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Best tool chest/box for misc hand and power tools

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Forum topic by Sanderguy777 posted 06-23-2020 02:34 AM 1417 views 0 times favorited 36 replies Add to Favorites Watch
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Sanderguy777

283 posts in 2537 days


06-23-2020 02:34 AM

Topic tags/keywords: question resource tool chest tool box tool storage storage handtool storage

Hi all! I’m in the market for a good sized tool chest or box like mechanics use. I want to get rid of some of the shelving and stuff that is covered in tool cases and put the tools in a permanent home.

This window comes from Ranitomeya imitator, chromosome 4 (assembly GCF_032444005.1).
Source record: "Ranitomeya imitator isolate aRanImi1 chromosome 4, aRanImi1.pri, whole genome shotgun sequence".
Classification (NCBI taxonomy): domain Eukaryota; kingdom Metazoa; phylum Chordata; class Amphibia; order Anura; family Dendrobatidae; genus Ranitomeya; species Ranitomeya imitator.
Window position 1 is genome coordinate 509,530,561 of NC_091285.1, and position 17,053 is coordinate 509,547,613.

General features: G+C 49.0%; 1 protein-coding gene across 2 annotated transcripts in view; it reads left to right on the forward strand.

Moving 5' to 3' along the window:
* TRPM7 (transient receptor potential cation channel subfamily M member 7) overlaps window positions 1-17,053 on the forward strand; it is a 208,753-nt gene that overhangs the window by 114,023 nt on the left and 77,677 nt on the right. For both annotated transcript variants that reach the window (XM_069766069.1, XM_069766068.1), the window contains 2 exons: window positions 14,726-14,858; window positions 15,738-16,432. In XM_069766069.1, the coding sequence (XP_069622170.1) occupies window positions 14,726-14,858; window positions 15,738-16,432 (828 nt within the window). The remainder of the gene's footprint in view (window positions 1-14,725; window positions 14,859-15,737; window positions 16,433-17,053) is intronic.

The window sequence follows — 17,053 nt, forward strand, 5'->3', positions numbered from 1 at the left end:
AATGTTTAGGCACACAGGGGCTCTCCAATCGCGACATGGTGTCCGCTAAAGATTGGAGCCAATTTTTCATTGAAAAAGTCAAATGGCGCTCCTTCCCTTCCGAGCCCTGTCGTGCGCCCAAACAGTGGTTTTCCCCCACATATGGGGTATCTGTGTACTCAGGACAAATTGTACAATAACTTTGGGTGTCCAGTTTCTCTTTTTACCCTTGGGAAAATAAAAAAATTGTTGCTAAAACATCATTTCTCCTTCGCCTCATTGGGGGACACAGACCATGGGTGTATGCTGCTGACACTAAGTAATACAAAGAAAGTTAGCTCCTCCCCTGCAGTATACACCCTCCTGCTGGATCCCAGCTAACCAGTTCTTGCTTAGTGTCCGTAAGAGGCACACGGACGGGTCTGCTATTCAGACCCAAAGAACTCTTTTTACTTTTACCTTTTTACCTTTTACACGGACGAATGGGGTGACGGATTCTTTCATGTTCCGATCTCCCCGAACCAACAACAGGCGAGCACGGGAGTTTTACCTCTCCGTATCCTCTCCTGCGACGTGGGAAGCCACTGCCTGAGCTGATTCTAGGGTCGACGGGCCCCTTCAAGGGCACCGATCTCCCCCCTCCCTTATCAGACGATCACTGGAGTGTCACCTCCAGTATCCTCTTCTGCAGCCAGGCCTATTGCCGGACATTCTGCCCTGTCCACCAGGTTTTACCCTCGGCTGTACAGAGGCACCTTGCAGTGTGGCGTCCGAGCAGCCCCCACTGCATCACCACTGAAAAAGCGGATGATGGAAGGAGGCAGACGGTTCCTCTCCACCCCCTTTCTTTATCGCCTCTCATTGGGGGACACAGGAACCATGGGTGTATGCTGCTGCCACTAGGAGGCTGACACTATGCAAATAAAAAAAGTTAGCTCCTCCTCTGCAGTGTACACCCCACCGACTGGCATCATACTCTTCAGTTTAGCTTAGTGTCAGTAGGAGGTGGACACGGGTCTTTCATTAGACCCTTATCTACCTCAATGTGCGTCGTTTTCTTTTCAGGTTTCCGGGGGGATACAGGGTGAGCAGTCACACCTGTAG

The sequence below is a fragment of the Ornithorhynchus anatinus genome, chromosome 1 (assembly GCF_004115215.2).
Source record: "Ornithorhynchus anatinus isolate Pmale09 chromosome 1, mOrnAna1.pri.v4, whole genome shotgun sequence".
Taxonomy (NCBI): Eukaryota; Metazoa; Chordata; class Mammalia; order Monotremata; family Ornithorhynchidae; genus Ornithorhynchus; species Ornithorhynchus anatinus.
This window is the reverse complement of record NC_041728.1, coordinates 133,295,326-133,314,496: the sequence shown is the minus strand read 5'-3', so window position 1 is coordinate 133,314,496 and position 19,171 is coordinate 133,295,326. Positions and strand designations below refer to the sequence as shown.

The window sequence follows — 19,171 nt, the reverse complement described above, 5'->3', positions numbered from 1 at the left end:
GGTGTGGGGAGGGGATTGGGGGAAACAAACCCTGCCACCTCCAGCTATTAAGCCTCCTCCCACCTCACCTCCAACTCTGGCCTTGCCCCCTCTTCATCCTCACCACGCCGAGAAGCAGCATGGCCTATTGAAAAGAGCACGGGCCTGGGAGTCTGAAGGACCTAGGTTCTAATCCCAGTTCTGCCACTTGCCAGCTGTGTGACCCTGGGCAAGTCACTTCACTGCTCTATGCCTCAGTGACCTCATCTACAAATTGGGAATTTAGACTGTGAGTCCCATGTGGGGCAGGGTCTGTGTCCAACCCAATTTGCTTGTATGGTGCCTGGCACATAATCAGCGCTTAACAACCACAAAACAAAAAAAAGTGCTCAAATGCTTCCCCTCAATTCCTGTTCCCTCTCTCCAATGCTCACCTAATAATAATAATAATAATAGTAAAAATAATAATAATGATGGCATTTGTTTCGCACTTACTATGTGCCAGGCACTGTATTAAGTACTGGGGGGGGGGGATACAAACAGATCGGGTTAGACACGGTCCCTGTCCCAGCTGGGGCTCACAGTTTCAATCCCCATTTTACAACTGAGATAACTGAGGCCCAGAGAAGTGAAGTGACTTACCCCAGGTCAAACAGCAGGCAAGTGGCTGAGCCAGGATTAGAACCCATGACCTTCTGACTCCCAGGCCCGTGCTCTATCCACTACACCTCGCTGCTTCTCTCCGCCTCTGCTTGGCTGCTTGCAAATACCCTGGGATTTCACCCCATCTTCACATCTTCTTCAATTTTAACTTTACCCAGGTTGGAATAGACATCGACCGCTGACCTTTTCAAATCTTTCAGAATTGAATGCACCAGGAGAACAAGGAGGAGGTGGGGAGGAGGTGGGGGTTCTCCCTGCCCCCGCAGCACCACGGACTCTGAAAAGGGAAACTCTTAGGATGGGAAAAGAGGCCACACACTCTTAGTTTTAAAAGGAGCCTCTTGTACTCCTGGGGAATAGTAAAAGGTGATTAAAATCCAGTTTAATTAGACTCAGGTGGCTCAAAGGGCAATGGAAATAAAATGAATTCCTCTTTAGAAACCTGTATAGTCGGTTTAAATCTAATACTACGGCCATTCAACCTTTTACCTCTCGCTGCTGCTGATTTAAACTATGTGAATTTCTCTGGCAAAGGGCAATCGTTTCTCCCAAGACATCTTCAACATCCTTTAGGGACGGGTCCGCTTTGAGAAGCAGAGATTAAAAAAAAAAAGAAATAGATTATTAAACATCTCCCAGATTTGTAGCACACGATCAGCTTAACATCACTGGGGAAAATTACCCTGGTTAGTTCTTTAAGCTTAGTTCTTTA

I have about 5 or so ratchet sets, a jigsaw, 2 routers, 3 or so circ saws, like 8 different partial sets of screwdrivers, and about 4 billion drill bits.

I’m looking for something under $500 that is good quality (obviously not snap on or mac) with thick enough steel that pushing it up a moving truck ramp wont cave in the sides!

I like the $800 Milwaukee one with speakers and built in power strip in HD, but that is more than I want to spend. But it gives a good idea of the size I’m looking for if I spent $500.
I’d probably be able to shoehorn in the sockets, ratchets, and allen keys, and screwdrivers in a little $50 one from walmart (like the 3 or 4 drawer stanley they had a few years ago), but I want a better quality one than the walmart special.

I DID look this topic up real quick on google and LJs, but I didn’t see anything other than Dutch (anarchists’) tool cheats here, and shallow “reviews” of sponsor supplied stuff on google.